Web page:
SeaWorld Fights Back Over Safety Violation Fines

SeaWorld can be a magical, adventurous place to travel to and explore. Located in Florida, California and Texas, it’s one of the biggest oceanic amusement park chains. SeaWorld, however, has fought the Occupational Safety and Health Administration, OSHA, on numerous accounts. Today, the company has been cited for even more violations within its parks.

The SeaWorld located in San Diego, California, has recently been hit with a fine for not training their staff in safety measures regarding proper work with orcas. This has especially been a topic of concern, after a forty-year old trainer, named Dawn Brancheau, was killed by a killer whale, named Tilikum, in February of 2010; the tragic event was the third incident involving the death of worker. During a show entitled, “Dine with Shamu,” Brancheau was rubbing Tilikum when the whale grabbed her and pulled her into the water. More than a dozen patrons witnessed the incident; in an attempt to distract Tilikum, nets and food were thrown at the whale, but to no avail.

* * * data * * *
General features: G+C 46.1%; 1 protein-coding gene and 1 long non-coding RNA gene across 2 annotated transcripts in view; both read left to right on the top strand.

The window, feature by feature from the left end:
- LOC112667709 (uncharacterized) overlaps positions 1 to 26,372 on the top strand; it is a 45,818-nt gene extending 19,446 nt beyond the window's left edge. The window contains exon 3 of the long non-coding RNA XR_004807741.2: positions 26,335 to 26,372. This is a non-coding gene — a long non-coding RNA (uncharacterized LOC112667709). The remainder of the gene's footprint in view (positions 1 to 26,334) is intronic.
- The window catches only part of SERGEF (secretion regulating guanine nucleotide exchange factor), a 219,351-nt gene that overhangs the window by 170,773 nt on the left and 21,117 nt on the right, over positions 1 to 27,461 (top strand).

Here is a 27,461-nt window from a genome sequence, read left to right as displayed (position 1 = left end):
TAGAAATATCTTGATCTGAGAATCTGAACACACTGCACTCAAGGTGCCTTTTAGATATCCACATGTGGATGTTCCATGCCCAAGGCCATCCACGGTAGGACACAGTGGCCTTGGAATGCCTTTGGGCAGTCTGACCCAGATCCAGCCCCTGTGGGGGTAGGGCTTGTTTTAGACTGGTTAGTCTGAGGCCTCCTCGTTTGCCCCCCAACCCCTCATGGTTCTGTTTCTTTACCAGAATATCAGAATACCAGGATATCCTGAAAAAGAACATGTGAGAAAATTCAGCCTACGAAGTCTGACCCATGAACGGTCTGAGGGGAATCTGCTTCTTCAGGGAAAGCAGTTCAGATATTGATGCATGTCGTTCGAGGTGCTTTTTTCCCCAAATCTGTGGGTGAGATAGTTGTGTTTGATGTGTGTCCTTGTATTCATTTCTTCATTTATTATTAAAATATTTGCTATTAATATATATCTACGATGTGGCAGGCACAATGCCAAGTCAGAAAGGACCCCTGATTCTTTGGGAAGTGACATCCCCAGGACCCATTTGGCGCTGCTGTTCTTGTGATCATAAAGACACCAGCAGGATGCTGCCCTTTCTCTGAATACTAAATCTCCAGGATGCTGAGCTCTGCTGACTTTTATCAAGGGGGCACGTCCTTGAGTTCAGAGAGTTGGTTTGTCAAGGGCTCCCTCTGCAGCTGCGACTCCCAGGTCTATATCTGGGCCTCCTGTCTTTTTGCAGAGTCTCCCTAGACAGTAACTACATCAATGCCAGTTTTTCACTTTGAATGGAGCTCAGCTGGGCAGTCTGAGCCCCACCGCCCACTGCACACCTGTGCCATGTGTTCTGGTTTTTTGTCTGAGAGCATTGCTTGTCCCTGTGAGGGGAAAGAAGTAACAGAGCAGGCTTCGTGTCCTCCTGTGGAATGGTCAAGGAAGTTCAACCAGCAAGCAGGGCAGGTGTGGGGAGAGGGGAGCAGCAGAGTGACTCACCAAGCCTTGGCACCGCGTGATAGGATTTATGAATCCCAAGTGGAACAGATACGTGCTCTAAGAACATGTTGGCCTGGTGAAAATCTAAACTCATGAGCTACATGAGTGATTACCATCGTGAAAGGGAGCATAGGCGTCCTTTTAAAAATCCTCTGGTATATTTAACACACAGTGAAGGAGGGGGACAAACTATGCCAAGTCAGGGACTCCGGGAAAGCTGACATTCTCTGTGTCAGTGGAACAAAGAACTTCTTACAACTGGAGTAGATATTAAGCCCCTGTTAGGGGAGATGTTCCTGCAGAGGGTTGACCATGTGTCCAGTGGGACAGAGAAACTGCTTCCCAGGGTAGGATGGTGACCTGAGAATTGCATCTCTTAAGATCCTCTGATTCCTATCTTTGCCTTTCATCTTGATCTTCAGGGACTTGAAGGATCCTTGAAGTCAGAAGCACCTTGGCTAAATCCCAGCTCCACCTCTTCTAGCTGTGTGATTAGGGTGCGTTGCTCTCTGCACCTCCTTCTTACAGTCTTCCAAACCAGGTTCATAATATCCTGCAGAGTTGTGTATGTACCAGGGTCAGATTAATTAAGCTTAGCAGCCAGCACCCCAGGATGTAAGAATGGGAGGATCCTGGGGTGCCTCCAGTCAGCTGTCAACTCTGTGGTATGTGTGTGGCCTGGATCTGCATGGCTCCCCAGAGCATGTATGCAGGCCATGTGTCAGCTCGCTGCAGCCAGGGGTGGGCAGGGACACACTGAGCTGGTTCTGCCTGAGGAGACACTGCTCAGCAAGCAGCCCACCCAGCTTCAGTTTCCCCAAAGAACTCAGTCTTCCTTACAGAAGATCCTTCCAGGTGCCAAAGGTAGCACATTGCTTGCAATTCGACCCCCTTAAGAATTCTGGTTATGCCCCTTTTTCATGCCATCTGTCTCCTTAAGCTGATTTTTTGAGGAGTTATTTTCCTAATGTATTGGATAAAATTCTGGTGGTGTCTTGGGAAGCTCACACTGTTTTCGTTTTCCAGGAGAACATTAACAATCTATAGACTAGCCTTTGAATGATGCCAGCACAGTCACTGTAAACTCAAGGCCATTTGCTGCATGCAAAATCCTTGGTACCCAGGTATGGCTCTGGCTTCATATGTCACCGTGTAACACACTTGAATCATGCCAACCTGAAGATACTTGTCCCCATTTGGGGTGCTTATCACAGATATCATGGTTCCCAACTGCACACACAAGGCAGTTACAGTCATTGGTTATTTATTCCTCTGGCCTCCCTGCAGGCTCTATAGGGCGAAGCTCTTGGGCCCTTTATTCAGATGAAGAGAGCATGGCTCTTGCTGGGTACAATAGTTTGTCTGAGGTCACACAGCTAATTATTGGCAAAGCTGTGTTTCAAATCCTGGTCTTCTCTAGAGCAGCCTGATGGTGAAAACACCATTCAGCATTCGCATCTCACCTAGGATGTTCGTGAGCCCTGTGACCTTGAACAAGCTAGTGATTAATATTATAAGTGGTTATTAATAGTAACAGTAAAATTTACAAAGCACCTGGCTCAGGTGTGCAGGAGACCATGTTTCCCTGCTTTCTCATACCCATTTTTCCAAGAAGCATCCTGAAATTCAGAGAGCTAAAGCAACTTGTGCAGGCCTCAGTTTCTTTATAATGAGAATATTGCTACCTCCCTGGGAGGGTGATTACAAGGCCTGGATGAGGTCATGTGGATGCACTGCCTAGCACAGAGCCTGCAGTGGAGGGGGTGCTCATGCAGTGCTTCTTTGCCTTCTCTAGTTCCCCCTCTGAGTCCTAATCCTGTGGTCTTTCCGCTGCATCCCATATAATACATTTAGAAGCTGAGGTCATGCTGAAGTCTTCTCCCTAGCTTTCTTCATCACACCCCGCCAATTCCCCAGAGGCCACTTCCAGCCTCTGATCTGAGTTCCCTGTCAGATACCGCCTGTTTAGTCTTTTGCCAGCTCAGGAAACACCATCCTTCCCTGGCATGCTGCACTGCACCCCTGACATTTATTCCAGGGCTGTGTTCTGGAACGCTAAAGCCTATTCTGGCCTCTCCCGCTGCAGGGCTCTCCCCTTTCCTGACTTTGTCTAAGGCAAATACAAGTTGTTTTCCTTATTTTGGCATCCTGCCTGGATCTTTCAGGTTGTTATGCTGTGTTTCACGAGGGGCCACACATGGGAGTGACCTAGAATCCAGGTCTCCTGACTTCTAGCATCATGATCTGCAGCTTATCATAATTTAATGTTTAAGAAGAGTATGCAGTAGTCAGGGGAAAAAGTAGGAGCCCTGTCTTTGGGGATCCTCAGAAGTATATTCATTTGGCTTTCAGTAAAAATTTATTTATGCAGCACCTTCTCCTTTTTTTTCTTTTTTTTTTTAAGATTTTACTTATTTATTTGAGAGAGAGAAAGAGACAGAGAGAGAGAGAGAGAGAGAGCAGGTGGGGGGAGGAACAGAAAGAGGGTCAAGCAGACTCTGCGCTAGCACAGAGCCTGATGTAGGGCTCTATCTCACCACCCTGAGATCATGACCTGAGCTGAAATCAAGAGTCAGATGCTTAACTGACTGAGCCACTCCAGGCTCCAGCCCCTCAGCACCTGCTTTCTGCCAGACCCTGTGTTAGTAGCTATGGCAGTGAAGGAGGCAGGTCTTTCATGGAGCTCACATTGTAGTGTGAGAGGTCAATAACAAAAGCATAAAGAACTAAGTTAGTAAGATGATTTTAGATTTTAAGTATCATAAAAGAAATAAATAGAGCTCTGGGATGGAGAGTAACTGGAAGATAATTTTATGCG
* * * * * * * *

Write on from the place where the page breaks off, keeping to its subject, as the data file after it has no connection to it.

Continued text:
SeaWorld Fights OSHA’s Lofty Fine

On August in 2010, OSHA, Occupational Safety and Health Administration, fined the San Diego park $75,000 for three safety violations, including the one resulting in Brancheau’s death. Tilikum, the whale that caused the death of Brancheau returned to the stage in March of 2011. This time, instead of massaging him personally, like Brancheau did before her death, high pressure hoses were used.

Ever since the incident that took place five years ago, OSHA has been keeping a close watch on SeaWorld around the world. Recently, OSHA has fined the park again, this time for $38,000 for a repeat violation. SeaWorld was given a federal court order for operating an establishment that recognized hazards that were likely to cause serious injury and even death to the employees working there. The fine came after a follow up inspection, which give the park four years to clean up its act. It was highly recommended for anyone working closely with a killer whale to be separated from the mammal using some sort of barrier.

SeaWorld has been struggling back and forth with OSHA, determining the safest way to interact with the killer whales. Since Brancheau’s death, there have been no reported injuries caused by the large animals, but OSHA remains attentive to the problem. Employees at SeaWorld are still allowed to touch and interact with the whales, but there are safe distance measures that have to be followed. If an employee is crouched near a killer whale, he or she must remain three feet away and eighteen inches away from a pool containing a killer whale.

It may be difficult to live in harmony with nature, but it is immensely important that we learn to do so: